One of the most effective anti-spam measures one can implement is to enforce valid use of SMTP and other standards. Spam clients are interested in sending messages as quickly as possible, and so usually don't bother with actually implementing standards correctly. In this post I shall describe the various checks which can be used, show how to implement these checks in Postfix, and describe how to ensure that your mail server passes these checks when sending mail.
Reverse DNS Entries
RFC 1912 states that "every Internet-reachable host should have a name" and "make sure your PTR and A records match". This can be checked by performing a Forward Confirmed reverse DNS lookup1. This check can be done before even accepting the TCP connection, which means the mail server's existence isn't even revealed to rejected clients.
I have been using Gmail for a while now, and really think that it's about the best email provider out there. I recently moved my mail over from Google Apps to my own server, but I wanted the major features that I liked. I've always used a desktop mail client and used POP3 and SMTP to receive and send mail.
These are the features I particularly like:
To automatically store sent messages on the server, I used Postfix's
To make POP3 access independent from IMAP, I first configured Dovecot to use a different mail location for each as follows.
I then used the following Procmail recipe to send incoming messages to both locations.
At the moment this is only setup for my user, but it should be possible to do it for all users by creating a global
As most people know, email is horribly insecure. It is trivial to forge the
Unfortunately all of these schemes have problems due to the fact that they are an addition to the existing mail system. SPF and SenderID prevent plain forwarding (requiring additional schemes like SRS or whitelisting of forwarders), and MTAs and mailing lists which modify messages break DomainKey and DKIM signatures. Despite these issues, email forgery is an issue which needs to be addressed, and we cannot wait for a perfect solution before adopting it. Some major mail providers (including Gmail and Yahoo) are already implementing these schemes.
I have therefore configured SPF and DKIM in my Postfix mail setup. My SPF policy allows mail from my server and SOFTFAILs all other hosts, and all outgoing mail is signed with DKIM. Incoming mail is checked for SPF and DKIM, but aren't discared even if the checks fail. I will be keeping an eye on things and will revise my policy when I think it safe.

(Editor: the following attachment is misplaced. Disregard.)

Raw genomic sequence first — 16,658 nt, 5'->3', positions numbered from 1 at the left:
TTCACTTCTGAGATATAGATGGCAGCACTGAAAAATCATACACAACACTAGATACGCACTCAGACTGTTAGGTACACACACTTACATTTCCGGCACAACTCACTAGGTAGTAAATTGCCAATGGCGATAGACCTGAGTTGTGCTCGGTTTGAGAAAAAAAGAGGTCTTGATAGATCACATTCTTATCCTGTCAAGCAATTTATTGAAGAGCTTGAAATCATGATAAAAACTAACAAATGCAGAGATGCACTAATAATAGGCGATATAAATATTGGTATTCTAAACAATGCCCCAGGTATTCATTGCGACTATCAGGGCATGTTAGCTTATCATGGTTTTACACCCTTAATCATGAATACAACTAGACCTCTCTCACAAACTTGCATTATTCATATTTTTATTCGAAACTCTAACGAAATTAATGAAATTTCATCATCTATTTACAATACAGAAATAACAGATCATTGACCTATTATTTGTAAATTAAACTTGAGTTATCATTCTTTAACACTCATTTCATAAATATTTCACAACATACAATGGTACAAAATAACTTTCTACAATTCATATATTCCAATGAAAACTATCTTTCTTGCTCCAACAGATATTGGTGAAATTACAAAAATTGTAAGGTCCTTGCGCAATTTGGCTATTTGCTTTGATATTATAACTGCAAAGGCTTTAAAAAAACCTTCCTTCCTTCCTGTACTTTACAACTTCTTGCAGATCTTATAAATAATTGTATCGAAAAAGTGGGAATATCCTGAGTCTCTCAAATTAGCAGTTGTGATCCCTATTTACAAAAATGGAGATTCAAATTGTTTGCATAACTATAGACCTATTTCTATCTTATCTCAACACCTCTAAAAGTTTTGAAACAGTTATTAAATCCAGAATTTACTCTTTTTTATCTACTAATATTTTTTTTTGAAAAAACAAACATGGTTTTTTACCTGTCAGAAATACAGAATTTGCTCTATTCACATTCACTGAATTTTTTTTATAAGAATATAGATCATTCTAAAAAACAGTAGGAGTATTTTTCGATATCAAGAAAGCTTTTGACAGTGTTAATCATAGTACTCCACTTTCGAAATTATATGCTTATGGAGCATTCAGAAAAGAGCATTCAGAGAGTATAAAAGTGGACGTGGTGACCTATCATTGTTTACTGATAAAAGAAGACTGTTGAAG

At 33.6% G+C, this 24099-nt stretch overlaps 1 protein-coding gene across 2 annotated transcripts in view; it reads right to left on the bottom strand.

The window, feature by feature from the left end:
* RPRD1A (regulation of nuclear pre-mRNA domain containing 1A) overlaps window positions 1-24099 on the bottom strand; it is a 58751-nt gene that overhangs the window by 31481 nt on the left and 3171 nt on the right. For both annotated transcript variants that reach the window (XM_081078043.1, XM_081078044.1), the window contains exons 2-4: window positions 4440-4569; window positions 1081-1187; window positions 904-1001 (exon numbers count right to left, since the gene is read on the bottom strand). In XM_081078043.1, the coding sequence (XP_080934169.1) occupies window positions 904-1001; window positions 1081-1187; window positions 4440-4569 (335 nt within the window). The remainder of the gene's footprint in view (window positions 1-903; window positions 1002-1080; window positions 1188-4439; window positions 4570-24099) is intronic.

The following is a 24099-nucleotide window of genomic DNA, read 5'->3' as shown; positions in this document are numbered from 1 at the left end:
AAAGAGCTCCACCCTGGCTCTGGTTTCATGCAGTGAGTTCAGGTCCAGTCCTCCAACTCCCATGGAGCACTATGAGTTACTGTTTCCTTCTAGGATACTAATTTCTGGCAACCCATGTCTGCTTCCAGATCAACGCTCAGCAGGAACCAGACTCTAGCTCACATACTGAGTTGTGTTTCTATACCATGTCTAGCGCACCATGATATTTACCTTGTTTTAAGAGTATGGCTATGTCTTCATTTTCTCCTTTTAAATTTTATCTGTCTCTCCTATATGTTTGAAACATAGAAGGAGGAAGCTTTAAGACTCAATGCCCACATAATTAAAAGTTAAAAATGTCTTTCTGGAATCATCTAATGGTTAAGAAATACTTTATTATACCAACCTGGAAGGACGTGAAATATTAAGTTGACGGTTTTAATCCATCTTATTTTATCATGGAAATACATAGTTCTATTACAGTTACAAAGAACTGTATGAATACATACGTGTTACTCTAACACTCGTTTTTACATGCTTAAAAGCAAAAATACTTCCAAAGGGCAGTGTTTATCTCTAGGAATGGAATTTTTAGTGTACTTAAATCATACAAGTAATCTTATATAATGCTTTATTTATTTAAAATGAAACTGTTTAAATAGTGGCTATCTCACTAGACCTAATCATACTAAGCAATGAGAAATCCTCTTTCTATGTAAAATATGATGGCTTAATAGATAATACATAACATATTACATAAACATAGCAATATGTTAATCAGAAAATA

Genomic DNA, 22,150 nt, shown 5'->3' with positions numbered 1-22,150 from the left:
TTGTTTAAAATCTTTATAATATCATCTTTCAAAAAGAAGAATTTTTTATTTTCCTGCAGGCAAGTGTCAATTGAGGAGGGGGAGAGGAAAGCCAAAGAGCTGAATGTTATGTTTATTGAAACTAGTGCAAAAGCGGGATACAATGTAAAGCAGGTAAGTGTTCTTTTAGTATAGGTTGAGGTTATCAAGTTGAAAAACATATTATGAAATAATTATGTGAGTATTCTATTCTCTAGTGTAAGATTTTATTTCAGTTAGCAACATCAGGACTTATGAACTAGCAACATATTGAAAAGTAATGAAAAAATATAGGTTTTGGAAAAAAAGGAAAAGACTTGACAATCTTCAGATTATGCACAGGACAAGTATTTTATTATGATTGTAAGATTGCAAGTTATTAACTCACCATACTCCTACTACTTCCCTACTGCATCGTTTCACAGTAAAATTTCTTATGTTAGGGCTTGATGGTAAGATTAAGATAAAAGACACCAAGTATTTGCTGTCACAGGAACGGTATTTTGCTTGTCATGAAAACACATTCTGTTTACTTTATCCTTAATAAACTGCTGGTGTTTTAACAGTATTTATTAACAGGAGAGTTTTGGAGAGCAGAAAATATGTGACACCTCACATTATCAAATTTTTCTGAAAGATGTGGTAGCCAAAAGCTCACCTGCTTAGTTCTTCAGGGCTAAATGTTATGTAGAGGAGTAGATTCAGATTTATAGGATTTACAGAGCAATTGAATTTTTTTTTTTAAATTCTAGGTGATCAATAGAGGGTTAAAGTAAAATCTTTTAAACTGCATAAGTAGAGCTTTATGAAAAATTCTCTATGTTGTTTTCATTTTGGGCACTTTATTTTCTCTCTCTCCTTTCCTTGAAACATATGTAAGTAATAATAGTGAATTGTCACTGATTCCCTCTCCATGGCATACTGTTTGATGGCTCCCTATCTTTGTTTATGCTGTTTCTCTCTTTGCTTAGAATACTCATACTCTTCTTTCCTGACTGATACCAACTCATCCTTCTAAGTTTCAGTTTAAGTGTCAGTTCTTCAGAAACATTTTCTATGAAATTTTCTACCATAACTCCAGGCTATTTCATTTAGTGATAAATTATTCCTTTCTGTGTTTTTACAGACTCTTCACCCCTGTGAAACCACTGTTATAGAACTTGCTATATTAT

To create an SPF policy, add a TXT record to your DNS records according to the SPF syntax. The policy should authorise all hosts from which you send mail. (Mine simply authorises my mail server since I send all mail through it.) You also need a policy for the hostname presented by your mail server in its HELO/EHLO command. You should also create policies for all subdomains which aren't used for mail.
To check SPF records for incoming mail, I used the SPF policy daemon for Postfix. It is packaged for Ubuntu as
To sign and check DKIM I use DKIMproxy. There isn't an Ubuntu package so I installed it from source. The instructions on the site are good, and include details for Postfix. You will need to generate a key to sign with and publish it in DNS, and then configure Postfix to sign outgoing messages and validate incoming messages. DKIMproxy won't discard messages with invalid signatures by default.
DKIM includes a component called ADSP which allows domains to publish their signing policy. The strongest policy states that all messages are signed with DKIM and any messages without signatures should be discarded. This will allow mail servers to reject messages not sent through your mail server. However, the standard is not finalised yet, and issues regarding mailing lists still need to be addressed.